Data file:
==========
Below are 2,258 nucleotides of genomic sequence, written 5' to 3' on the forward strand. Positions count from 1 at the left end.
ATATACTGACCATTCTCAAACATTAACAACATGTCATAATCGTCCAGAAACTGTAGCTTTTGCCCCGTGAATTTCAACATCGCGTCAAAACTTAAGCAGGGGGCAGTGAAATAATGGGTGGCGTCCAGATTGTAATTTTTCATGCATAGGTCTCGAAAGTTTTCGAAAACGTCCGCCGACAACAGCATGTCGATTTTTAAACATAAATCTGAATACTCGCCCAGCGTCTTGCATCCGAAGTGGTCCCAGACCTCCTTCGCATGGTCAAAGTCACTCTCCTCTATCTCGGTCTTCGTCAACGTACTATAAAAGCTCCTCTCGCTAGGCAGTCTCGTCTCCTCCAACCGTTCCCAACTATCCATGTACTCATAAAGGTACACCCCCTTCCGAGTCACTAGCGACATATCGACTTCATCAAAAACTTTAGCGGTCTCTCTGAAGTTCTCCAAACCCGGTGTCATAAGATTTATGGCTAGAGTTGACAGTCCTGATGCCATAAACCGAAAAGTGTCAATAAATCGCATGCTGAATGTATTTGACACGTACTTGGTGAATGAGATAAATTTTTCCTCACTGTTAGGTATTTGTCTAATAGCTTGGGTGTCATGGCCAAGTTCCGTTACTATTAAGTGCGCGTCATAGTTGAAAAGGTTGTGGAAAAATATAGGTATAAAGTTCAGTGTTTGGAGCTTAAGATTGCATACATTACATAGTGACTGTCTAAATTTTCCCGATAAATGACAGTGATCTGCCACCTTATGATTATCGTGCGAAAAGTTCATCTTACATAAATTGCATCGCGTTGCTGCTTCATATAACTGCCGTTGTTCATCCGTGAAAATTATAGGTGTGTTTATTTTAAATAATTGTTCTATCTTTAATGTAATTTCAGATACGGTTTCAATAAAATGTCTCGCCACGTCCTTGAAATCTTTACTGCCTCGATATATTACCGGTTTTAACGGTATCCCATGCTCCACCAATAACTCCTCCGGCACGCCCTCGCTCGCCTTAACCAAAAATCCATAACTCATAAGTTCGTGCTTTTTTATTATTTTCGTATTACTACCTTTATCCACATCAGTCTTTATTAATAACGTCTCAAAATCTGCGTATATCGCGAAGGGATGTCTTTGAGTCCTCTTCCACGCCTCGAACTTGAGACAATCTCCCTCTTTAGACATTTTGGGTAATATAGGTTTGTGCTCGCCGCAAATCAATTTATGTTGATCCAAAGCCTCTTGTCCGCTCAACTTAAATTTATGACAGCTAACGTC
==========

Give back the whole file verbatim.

Below are 2,258 nucleotides of genomic sequence, written 5' to 3' on the forward strand. Positions count from 1 at the left end.
ATATACTGACCATTCTCAAACATTAACAACATGTCATAATCGTCCAGAAACTGTAGCTTTTGCCCCGTGAATTTCAACATCGCGTCAAAACTTAAGCAGGGGGCAGTGAAATAATGGGTGGCGTCCAGATTGTAATTTTTCATGCATAGGTCTCGAAAGTTTTCGAAAACGTCCGCCGACAACAGCATGTCGATTTTTAAACATAAATCTGAATACTCGCCCAGCGTCTTGCATCCGAAGTGGTCCCAGACCTCCTTCGCATGGTCAAAGTCACTCTCCTCTATCTCGGTCTTCGTCAACGTACTATAAAAGCTCCTCTCGCTAGGCAGTCTCGTCTCCTCCAACCGTTCCCAACTATCCATGTACTCATAAAGGTACACCCCCTTCCGAGTCACTAGCGACATATCGACTTCATCAAAAACTTTAGCGGTCTCTCTGAAGTTCTCCAAACCCGGTGTCATAAGATTTATGGCTAGAGTTGACAGTCCTGATGCCATAAACCGAAAAGTGTCAATAAATCGCATGCTGAATGTATTTGACACGTACTTGGTGAATGAGATAAATTTTTCCTCACTGTTAGGTATTTGTCTAATAGCTTGGGTGTCATGGCCAAGTTCCGTTACTATTAAGTGCGCGTCATAGTTGAAAAGGTTGTGGAAAAATATAGGTATAAAGTTCAGTGTTTGGAGCTTAAGATTGCATACATTACATAGTGACTGTCTAAATTTTCCCGATAAATGACAGTGATCTGCCACCTTATGATTATCGTGCGAAAAGTTCATCTTACATAAATTGCATCGCGTTGCTGCTTCATATAACTGCCGTTGTTCATCCGTGAAAATTATAGGTGTGTTTATTTTAAATAATTGTTCTATCTTTAATGTAATTTCAGATACGGTTTCAATAAAATGTCTCGCCACGTCCTTGAAATCTTTACTGCCTCGATATATTACCGGTTTTAACGGTATCCCATGCTCCACCAATAACTCCTCCGGCACGCCCTCGCTCGCCTTAACCAAAAATCCATAACTCATAAGTTCGTGCTTTTTTATTATTTTCGTATTACTACCTTTATCCACATCAGTCTTTATTAATAACGTCTCAAAATCTGCGTATATCGCGAAGGGATGTCTTTGAGTCCTCTTCCACGCCTCGAACTTGAGACAATCTCCCTCTTTAGACATTTTGGGTAATATAGGTTTGTGCTCGCCGCAAATCAATTTATGTTGATCCAAAGCCTCTTGTCCGCTCAACTTAAATTTATGACAGCTAACGTC